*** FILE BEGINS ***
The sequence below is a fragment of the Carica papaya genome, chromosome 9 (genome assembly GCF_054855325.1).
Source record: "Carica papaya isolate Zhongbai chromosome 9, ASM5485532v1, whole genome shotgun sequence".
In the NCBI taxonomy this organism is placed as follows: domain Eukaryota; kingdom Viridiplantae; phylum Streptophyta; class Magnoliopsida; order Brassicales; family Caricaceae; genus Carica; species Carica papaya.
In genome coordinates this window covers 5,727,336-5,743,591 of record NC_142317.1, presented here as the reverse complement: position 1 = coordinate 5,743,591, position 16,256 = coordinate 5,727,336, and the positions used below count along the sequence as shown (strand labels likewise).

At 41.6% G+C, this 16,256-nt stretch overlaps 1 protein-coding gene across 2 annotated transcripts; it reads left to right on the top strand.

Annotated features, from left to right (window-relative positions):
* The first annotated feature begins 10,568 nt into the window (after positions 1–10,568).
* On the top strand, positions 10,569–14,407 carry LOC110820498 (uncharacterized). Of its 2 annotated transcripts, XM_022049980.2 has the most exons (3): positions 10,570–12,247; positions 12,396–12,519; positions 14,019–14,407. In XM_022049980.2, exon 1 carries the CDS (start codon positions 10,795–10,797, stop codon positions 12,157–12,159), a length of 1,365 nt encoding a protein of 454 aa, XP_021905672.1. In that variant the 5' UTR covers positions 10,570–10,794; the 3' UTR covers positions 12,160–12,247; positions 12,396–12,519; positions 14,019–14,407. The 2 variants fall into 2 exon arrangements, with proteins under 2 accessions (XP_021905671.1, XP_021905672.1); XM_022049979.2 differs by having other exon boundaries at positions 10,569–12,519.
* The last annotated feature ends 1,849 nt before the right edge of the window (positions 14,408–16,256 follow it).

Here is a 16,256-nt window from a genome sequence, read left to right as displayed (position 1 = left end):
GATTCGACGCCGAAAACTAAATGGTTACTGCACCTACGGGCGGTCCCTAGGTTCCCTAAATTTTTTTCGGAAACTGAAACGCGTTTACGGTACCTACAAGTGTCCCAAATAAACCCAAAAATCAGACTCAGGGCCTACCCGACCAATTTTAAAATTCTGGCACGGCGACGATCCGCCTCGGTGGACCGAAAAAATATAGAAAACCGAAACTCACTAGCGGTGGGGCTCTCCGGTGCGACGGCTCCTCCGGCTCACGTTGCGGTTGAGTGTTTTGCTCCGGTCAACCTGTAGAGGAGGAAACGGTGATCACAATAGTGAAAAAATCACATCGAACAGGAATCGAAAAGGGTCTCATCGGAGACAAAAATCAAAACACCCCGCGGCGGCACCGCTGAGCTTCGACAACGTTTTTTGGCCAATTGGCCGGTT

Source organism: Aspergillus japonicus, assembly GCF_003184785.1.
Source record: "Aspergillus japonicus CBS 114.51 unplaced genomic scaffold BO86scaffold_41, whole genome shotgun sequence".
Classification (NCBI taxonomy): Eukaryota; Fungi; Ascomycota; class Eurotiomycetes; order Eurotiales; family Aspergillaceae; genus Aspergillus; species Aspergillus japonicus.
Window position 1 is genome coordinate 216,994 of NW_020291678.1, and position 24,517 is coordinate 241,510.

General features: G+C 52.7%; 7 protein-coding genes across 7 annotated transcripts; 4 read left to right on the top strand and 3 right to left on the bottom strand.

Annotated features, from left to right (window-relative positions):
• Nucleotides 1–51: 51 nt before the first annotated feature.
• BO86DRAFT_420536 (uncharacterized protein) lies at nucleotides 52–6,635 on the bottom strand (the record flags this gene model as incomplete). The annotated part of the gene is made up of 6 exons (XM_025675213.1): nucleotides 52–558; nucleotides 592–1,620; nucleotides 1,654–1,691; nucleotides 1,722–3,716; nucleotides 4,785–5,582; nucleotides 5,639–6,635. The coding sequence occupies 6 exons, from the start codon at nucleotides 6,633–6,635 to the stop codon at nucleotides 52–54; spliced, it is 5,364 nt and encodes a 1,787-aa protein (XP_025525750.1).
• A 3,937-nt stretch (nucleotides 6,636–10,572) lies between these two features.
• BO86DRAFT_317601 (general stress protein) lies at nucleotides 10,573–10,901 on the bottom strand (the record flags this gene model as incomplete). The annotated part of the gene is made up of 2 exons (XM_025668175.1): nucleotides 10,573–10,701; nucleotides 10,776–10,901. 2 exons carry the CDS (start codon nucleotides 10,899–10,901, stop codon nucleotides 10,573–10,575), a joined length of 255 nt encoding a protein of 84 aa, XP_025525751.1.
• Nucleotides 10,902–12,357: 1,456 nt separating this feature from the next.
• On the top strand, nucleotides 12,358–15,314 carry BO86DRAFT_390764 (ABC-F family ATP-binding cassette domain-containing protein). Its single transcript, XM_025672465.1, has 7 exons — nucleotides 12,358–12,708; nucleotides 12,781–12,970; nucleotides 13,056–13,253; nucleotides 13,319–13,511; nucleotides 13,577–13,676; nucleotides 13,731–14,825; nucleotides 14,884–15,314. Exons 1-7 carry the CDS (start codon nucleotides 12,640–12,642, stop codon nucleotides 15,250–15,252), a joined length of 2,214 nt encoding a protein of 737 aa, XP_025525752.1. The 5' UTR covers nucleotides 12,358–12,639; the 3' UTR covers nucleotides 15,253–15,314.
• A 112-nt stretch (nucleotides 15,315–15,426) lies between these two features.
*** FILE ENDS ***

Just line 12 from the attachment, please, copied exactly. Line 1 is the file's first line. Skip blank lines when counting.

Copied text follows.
Source organism: Aspergillus japonicus, assembly GCF_003184785.1.